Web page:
MYRTLE BEACH, SC (WMBF) - South Carolina State Superintendent of Education, Molly M. Spearman, announced that Dr. Leah Barley, a teacher at Royall Elementary School in Florence School District One, and Joey Trail, a teacher at Forestbrook Middle School in Horry County Schools, are both finalists for the South Carolina Teacher of the Year award.
Barley teaches language and writing in grades first through sixth, as well as serving as an education and leadership professor.
Barley said her typical start to the school week quickly became overwhelming Monday morning when she saw the state superintendent walk into her classroom.
"I am very overwhelmed and excited and very happy to represent my district and the state of South Carolina. It was quite a surprise when the superintendent of education and your superintendent and principal walk through the door on a regular Monday morning. It's no longer a regular Monday morning in here. I'm very honored and excited," said Barley.
Barley attributes her success in the classroom to building positive relationships with students, parents and the school community.
She believes her greatest contribution in education is giving back to the profession by mentoring novice teachers, which she achieves by serving as a teacher cadet and new teacher mentor.
"Leah is deserving of this special recognition," said Spearman. "She is a model educator and an excellent representative for Florence District One for this year's statewide competition."
Joey Trail said he was completely caught off guard by the surprise visit, but was definitely honored to be a finalist.
"It feels awesome. It's a huge validation," said Trail.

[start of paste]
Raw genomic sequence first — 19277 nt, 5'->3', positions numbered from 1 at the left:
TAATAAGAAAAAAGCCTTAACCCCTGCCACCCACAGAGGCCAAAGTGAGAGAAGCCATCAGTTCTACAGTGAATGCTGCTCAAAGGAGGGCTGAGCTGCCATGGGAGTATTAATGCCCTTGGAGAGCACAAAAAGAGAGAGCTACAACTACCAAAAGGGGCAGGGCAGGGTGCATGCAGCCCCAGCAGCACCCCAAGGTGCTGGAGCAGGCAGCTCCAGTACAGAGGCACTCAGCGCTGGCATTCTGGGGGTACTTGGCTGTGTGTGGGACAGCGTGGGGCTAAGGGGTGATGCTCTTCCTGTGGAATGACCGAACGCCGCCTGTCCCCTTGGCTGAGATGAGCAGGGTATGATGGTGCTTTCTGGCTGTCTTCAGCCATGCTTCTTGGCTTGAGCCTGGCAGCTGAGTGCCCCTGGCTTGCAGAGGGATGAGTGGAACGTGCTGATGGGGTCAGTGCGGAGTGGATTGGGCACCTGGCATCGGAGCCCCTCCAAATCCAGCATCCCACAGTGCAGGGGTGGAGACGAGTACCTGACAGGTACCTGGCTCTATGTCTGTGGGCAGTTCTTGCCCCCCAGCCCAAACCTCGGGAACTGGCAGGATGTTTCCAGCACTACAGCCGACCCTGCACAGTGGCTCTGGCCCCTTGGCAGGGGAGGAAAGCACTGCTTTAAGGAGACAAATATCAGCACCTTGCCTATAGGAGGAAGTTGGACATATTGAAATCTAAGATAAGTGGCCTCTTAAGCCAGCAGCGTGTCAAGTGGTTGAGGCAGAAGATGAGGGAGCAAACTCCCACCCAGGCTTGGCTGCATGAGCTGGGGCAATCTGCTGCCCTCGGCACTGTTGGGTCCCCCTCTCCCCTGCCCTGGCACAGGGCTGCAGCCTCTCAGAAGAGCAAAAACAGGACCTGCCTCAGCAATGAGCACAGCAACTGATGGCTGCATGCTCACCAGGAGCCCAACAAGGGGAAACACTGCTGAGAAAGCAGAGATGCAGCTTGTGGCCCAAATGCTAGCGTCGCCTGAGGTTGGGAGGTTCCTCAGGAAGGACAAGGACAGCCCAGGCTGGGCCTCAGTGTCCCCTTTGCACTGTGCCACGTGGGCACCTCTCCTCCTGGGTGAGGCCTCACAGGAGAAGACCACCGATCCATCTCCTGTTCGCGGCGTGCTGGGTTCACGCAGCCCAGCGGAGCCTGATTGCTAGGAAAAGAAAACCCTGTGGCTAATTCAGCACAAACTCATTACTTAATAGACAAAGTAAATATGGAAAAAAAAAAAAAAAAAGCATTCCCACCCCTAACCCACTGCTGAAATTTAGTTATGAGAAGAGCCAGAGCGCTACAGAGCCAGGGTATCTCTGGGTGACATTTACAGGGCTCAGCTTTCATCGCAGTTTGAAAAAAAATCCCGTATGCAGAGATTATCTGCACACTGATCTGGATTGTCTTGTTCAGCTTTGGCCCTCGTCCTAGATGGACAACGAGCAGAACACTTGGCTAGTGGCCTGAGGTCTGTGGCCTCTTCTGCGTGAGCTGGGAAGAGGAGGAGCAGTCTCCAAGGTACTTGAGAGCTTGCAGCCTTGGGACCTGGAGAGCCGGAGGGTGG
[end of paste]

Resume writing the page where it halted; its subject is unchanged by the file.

The seventh grade English and language arts teacher worked in the field of entertainment for 16 years, but recognized that he wanted to focus on his passion for youth advocacy.
He decided to enter the teaching profession and uses his skills in entertainment to engage his students.
Trail aims to strengthen the teaching profession by reminding his colleagues of the importance of student-teacher relationships. He currently serves as a mentor for new teachers at his school.
"You've got someone's precious miracle that is coming to you each day. That's a big responsibility, so you've got to remind yourself of that often," said Trail.
Every March, five educators are named finalists for the award. Both Barley and Trail were selected out of 42 teachers in 82 school districts within the state.
At the annual gala on April 20, one teacher will be selected as the state's winner and go on to represent South Carolina during the National Teacher of the Year competition.
The state's winner receives $25,000 and gets to drive a brand new BMW for one year while advocating for teachers across South Carolina.
Trail said even if he doesn't win, he is honored to have made it to the finalist round. His ultimate goal is to inspire other educators.
"I try to tell new teachers, 'Remind yourself daily of why you do it, and to validate yourself if no one else is validating you, and don't forget your sole purpose,'" Trail explained. "It's usually not the content. It's not about ELA (English language arts) or science. At the end of the day, it's about trying to raise good kids."